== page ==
At 12:12 AM, Anonymous Anonymous said...

Some powerful writing . . .

Speaking of need to reduce greenhouse emissions worldwide, "That will require the rhetoric of Obama, the grit of Clinton and the courage of McCain--all combined in one leader. Or we can wait for the ice caps to melt, in which case the leaders will be calling for a different kind of sacrifice, like abandoning coastal cities."

Newsweek 4/14 p50, Thomas, Wingert, and Begley

At 12:31 AM, Anonymous Anonymous said...

AARP huh?

Interesting article, think movie, "The Bucket List," might be both fun and thought provoking. My favorite kind.

At 8:58 AM, Blogger John Ettorre said...

Craig, that makes me happy to live a bit inland. And The Bucket List was okay, I thought. When two old masters like Nicholson and Freeman collaborate, good things tend to happen.

At 7:34 PM, Blogger Celeste said...

John, you presented very helpful info for us artists/writers at the AEI workshop, this weekend, at Kent State University. Thank you, for your information.

Celeste Billhartz
ps. I love your blog!

At 12:05 AM, Anonymous Anonymous said...

Was "proudly served" Starbucks at Mongolian Grill tonight and had to laugh.

Re: Solidarity

Compassion can take many different forms, but a hand to hold in the blackest night can make all the difference. Empathy given at great cost can be life changing; endowing its recepient with a way to look back at a most painful time in life and find something to be thankful for, a true friend. It is a gift so incredibly precious and powerful that it can change your life forever. It did mine.

At 5:34 AM, Anonymous Anonymous said...

Paul O'Neill sounds like a man that Obama could use when he becomes Prez.
I am still trying to understand how we ended up with GWB and his entourage as the head of our Nation.
I'd like to read an anthropologist view of what brought us down to pick the least qualified person for the most important position.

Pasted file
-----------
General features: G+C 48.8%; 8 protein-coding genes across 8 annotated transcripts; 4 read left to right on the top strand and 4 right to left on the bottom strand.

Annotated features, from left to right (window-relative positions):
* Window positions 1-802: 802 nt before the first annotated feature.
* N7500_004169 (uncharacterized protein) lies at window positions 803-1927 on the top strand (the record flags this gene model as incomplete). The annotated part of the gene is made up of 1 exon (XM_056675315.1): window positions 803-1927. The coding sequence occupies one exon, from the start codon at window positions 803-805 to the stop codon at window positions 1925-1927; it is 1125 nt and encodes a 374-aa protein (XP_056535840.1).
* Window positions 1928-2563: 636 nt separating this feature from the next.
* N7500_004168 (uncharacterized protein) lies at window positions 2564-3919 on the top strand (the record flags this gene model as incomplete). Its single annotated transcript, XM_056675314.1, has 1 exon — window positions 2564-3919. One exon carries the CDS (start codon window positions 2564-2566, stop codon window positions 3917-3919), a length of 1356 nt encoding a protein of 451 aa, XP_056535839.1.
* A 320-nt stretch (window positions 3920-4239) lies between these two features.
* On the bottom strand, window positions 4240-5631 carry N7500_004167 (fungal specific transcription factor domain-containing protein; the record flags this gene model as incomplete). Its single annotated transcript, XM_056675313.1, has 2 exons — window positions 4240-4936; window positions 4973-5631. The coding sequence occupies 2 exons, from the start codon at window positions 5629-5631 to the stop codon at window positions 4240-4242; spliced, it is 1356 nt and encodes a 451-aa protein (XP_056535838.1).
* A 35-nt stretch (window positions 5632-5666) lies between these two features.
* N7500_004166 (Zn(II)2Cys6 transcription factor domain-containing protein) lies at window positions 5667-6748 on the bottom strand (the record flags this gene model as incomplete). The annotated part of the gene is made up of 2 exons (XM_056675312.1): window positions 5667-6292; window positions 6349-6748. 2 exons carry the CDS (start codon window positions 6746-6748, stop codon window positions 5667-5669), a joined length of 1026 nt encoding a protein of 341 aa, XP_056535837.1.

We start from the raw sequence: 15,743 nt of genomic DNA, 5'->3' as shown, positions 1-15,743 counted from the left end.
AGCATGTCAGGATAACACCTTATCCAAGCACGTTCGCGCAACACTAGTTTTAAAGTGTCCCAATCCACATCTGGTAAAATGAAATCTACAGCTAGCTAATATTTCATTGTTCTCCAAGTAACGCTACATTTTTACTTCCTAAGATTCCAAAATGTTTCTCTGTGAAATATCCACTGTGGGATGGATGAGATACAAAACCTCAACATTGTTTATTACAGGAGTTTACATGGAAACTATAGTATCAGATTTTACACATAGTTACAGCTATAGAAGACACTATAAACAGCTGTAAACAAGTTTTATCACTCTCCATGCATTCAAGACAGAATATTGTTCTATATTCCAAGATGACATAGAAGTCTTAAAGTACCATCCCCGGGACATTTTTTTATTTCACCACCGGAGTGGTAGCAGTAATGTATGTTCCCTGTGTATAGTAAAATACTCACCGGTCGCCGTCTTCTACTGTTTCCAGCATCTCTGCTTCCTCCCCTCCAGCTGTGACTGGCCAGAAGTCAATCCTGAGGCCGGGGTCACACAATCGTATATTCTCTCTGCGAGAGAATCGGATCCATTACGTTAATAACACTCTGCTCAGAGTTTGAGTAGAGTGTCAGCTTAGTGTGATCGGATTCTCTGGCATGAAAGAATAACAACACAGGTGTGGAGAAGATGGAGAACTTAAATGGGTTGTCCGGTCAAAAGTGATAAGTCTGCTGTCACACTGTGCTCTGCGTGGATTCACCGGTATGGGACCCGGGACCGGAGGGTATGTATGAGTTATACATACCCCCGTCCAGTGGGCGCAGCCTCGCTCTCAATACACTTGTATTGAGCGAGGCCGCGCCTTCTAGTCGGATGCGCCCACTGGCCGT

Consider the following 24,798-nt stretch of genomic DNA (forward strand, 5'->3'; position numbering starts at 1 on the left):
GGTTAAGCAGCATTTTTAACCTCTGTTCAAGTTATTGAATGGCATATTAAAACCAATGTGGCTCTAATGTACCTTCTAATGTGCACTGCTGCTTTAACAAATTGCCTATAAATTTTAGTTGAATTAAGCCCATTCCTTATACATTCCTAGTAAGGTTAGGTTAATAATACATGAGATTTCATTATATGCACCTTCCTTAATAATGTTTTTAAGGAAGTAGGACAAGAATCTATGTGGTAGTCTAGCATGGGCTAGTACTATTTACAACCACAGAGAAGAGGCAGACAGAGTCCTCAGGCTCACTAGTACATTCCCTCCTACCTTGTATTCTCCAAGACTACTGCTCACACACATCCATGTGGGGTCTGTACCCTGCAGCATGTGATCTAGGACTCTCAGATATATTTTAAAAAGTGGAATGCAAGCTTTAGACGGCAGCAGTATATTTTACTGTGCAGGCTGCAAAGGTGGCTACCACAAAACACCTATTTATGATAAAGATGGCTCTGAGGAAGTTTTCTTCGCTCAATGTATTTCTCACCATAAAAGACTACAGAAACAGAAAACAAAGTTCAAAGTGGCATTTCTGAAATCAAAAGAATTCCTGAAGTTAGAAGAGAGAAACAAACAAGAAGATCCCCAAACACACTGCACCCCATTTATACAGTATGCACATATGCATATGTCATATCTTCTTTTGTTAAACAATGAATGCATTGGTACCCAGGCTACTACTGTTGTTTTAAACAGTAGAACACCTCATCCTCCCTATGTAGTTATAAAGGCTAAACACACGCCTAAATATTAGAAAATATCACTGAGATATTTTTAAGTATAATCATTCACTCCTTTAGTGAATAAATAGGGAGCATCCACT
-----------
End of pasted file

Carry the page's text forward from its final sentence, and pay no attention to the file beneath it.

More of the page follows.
Firing Paul O'Neill was just one more gaffe.


At 12:36 PM, Blogger John Ettorre said...

Celeste, how nice of you to come by and leave a note. I only wish we all had had more time to spend together last evening. I was pleasantly surprised to get that invitation, and it was fun to do. Hope you'll continue to stop by and leave some thoughts. Jo, while I'm not quite sure what you're referring to, I'd certainly agree with you about the power of empathy.

Finally, Daniella darling, seeing your name in comments always brightens my day, since I never get to see you in person anymore. O'Neill's connection with Bush was actually that he and Cheney both worked in the Ford administration, and while Cheney initially brought him in, he also brutally sacked him. O'Neill's reputation has not only survived since but been enhanced, while you know all about Cheney's reputation.

Anyway, thank you all for such a wonderful comment string. It's made my weekend brighter.

At 3:13 PM, Blogger John Ettorre said...

Celeste, I studied your blog and was knocked out by it. Your entry on "twilight musings" even made me tear up. Wonderful, powerful stuff. I'm so very happy that you've shared that link with me, which I'll be sure to share with my readers soon. I wish you health, and keep scribbling so wonderfully.